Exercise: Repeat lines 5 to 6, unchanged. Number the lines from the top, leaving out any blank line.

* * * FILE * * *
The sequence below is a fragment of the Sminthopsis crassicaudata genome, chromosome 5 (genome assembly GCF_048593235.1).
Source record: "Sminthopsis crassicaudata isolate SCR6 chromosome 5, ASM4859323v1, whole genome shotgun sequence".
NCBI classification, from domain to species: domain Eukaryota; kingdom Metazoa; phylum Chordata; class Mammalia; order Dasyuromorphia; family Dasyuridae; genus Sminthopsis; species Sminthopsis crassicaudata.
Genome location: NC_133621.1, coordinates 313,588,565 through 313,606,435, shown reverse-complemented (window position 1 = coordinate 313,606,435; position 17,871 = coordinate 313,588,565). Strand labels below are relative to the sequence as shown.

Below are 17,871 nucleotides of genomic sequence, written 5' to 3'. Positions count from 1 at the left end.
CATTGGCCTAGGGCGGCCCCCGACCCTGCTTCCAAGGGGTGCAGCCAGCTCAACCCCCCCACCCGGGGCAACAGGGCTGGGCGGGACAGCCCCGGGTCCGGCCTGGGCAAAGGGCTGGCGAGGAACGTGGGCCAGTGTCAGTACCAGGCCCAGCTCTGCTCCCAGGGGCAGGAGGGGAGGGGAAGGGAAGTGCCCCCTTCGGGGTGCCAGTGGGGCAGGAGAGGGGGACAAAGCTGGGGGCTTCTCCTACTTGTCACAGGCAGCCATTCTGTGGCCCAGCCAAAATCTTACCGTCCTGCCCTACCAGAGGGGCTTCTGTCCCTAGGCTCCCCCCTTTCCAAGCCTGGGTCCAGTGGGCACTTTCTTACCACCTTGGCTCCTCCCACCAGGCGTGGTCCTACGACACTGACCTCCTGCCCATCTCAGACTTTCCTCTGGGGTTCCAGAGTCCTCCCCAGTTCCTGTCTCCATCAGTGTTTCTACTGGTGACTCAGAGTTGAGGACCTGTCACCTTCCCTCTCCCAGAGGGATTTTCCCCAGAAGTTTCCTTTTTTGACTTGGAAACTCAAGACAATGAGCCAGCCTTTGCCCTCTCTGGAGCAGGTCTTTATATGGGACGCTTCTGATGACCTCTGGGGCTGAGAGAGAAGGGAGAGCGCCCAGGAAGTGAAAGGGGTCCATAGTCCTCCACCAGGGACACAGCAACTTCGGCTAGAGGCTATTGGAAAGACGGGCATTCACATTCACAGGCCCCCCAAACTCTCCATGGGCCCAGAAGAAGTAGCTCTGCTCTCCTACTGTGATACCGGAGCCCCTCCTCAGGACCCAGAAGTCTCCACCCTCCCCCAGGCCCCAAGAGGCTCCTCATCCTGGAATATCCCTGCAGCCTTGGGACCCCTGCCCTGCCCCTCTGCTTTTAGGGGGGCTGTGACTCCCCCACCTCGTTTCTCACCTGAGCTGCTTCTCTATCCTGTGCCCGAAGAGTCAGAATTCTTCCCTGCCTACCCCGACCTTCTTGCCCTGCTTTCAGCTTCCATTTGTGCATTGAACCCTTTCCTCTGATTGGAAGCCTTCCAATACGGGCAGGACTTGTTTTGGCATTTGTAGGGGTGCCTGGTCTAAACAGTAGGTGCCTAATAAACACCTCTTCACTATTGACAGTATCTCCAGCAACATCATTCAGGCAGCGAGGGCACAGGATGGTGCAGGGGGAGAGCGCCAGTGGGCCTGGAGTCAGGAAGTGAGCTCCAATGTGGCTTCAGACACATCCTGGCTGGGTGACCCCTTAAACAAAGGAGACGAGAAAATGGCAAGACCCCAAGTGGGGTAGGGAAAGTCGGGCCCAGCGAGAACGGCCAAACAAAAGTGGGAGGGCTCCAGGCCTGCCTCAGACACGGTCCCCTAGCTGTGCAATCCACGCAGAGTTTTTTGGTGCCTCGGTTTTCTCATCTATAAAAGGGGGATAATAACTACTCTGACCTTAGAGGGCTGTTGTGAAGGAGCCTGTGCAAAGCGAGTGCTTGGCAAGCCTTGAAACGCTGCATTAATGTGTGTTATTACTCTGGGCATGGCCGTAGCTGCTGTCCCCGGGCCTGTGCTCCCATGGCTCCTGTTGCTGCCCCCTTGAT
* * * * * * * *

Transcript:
Below are 17,871 nucleotides of genomic sequence, written 5' to 3'. Positions count from 1 at the left end.
CATTGGCCTAGGGCGGCCCCCGACCCTGCTTCCAAGGGGTGCAGCCAGCTCAACCCCCCCACCCGGGGCAACAGGGCTGGGCGGGACAGCCCCGGGTCCGGCCTGGGCAAAGGGCTGGCGAGGAACGTGGGCCAGTGTCAGTACCAGGCCCAGCTCTGCTCCCAGGGGCAGGAGGGGAGGGGAAGGGAAGTGCCCCCTTCGGGGTGCCAGTGGGGCAGGAGAGGGGGACAAAGCTGGGGGCTTCTCCTACTTGTCACAGGCAGCCATTCTGTGGCCCAGCCAAAATCTTACCGTCCTGCCCTACCAGAGGGGCTTCTGTCCCTAGGCTCCCCCCTTTCCAAGCCTGGGTCCAGTGGGCACTTTCTTACCACCTTGGCTCCTCCCACCAGGCGTGGTCCTACGACACTGACCTCCTGCCCATCTCAGACTTTCCTCTGGGGTTCCAGAGTCCTCCCCAGTTCCTGTCTCCATCAGTGTTTCTACTGGTGACTCAGAGTTGAGGACCTGTCACCTTCCCTCTCCCAGAGGGATTTTCCCCAGAAGTTTCCTTTTTTGACTTGGAAACTCAAGACAATGAGCCAGCCTTTGCCCTCTCTGGAGCAGGTCTTTATATGGGACGCTTCTGATGACCTCTGGGGCTGAGAGAGAAGGGAGAGCGCCCAGGAAGTGAAAGGGGTCCATAGTCCTCCACCAGGGACACAGCAACTTCGGCTAGAGGCTATTGGAAAGACGGGCATTCACATTCACAGGCCCCCCAAACTCTCCATGGGCCCAGAAGAAGTAGCTCTGCTCTCCTACTGTGATACCGGAGCCCCTCCTCAGGACCCAGAAGTCTCCACCCTCCCCCAGGCCCCAAGAGGCTCCTCATCCTGGAATATCCCTGCAGCCTTGGGACCCCTGCCCTGCCCCTCTGCTTTTAGGGGGGCTGTGACTCCCCCACCTCGTTTCTCACCTGAGCTGCTTCTCTATCCTGTGCCCGAAGAGTCAGAATTCTTCCCTGCCTACCCCGACCTTCTTGCCCTGCTTTCAGCTTCCATTTGTGCATTGAACCCTTTCCTCTGATTGGAAGCCTTCCAATACGGGCAGGACTTGTTTTGGCATTTGTAGGGGTGCCTGGTCTAAACAGTAGGTGCCTAATAAACACCTCTTCACTATTGACAGTATCTCCAGCAACATCATTCAGGCAGCGAGGGCACAGGATGGTGCAGGGGGAGAGCGCCAGTGGGCCTGGAGTCAGGAAGTGAGCTCCAATGTGGCTTCAGACACATCCTGGCTGGGTGACCCCTTAAACAAAGGAGACGAGAAAATGGCAAGACCCCAAGTGGGGTAGGGAAAGTCGGGCCCAGCGAGAACGGCCAAACAAAAGTGGGAGGGCTCCAGGCCTGCCTCAGACACGGTCCCCTAGCTGTGCAATCCACGCAGAGTTTTTTGGTGCCTCGGTTTTCTCATCTATAAAAGGGGGATAATAACTACTCTGACCTTAGAGGGCTGTTGTGAAGGAGCCTGTGCAAAGCGAGTGCTTGGCAAGCCTTGAAACGCTGCATTAATGTGTGTTATTACTCTGGGCATGGCCGTAGCTGCTGTCCCCGGGCCTGTGCTCCCATGGCTCCTGTTGCTGCCCCCTTGAT